band soldiers on, pushing forward with gusto, and it’s front man Steve Browne’s
energy that helps drive this film. It’s often frenetic, often hilarious, and
always entertaining stuff. Maybe It’s
Luck reflects punk music perfectly, taking risks where you wouldn’t expect
it to, and ending with one heck of a hilarious punchline. This is short fast
loud, it gets in, doesn’t fuck around, and then gets out.
The first short film on the list is also the first sci-fi
film. Chris Elena’s short is centred on a silent performance from newcomer Emma
Wright. Channelling early Bethany Whitmore performances, Wright provides a
powerful lead through this engaging and intriguing short that asks a lot of big
questions, and isn’t afraid to tackle the answers for some of them. The script
by Lee Zachariah is smart and considered, embracing the format of short films
and meeting the format on its own level. This isn’t a proof of concept short that
works to try and get a feature film out of it, instead, Audio Guide is its own complete narrative, one that could only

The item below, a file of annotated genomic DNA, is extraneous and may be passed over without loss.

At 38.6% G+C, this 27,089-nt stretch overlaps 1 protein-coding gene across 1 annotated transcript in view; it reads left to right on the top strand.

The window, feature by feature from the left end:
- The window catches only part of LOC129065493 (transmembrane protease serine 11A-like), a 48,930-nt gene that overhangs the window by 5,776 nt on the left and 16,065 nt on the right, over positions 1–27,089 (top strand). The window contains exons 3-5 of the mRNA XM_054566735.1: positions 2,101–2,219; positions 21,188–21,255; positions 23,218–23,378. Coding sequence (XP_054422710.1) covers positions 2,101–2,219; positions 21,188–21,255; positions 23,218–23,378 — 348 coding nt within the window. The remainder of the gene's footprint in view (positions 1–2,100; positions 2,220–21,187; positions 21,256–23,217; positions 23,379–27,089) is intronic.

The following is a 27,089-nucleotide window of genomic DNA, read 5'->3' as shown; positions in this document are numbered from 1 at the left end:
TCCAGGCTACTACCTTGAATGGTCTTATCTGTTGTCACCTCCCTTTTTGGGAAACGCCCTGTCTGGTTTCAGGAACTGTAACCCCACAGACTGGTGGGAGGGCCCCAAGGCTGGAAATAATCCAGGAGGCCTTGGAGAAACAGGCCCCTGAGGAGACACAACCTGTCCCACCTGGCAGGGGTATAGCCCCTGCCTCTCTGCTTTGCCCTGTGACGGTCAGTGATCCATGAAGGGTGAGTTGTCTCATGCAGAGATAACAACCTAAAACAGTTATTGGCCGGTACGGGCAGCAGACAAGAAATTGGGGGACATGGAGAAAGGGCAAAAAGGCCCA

exist within this format. It’s powerful in its simplicity, and honestly, I
cannot wait to see what all of the team associated with this wonderful film do
next. More please.
Privacy & Cookies Policy
Necessary cookies are absolutely essential for the website to function properly. This category only includes cookies that ensures basic functionalities and security features of the website. These cookies do not store any personal information.
Any cookies that may not be particularly necessary for the website to function and is used specifically to collect user personal data via analytics, ads, other embedded contents are termed as non-necessary cookies. It is mandatory to procure user consent prior to running these cookies on your website.